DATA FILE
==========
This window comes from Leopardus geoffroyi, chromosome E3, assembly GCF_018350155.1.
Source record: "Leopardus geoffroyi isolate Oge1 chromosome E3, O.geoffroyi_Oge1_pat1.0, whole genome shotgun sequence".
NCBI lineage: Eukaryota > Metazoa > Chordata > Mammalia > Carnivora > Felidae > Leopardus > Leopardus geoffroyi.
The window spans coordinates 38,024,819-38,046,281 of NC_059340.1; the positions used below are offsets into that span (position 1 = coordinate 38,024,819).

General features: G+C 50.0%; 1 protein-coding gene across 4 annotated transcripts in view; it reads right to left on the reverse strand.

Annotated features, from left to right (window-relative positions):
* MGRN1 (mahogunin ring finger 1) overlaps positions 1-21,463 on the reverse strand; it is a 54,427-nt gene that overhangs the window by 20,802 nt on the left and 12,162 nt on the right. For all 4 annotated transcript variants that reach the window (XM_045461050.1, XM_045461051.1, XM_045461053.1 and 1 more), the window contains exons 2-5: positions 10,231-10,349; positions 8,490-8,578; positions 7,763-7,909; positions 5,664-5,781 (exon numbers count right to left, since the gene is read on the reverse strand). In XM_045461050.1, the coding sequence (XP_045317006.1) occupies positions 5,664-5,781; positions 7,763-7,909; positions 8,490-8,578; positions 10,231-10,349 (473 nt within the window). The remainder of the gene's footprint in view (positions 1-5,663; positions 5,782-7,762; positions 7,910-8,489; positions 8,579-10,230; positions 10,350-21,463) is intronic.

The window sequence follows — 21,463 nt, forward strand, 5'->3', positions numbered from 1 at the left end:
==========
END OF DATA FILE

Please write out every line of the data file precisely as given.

This window comes from Leopardus geoffroyi, chromosome E3, assembly GCF_018350155.1.
Source record: "Leopardus geoffroyi isolate Oge1 chromosome E3, O.geoffroyi_Oge1_pat1.0, whole genome shotgun sequence".
NCBI lineage: Eukaryota > Metazoa > Chordata > Mammalia > Carnivora > Felidae > Leopardus > Leopardus geoffroyi.
The window spans coordinates 38,024,819-38,046,281 of NC_059340.1; the positions used below are offsets into that span (position 1 = coordinate 38,024,819).

General features: G+C 50.0%; 1 protein-coding gene across 4 annotated transcripts in view; it reads right to left on the reverse strand.

Annotated features, from left to right (window-relative positions):
* MGRN1 (mahogunin ring finger 1) overlaps positions 1-21,463 on the reverse strand; it is a 54,427-nt gene that overhangs the window by 20,802 nt on the left and 12,162 nt on the right. For all 4 annotated transcript variants that reach the window (XM_045461050.1, XM_045461051.1, XM_045461053.1 and 1 more), the window contains exons 2-5: positions 10,231-10,349; positions 8,490-8,578; positions 7,763-7,909; positions 5,664-5,781 (exon numbers count right to left, since the gene is read on the reverse strand). In XM_045461050.1, the coding sequence (XP_045317006.1) occupies positions 5,664-5,781; positions 7,763-7,909; positions 8,490-8,578; positions 10,231-10,349 (473 nt within the window). The remainder of the gene's footprint in view (positions 1-5,663; positions 5,782-7,762; positions 7,910-8,489; positions 8,579-10,230; positions 10,350-21,463) is intronic.

The window sequence follows — 21,463 nt, forward strand, 5'->3', positions numbered from 1 at the left end: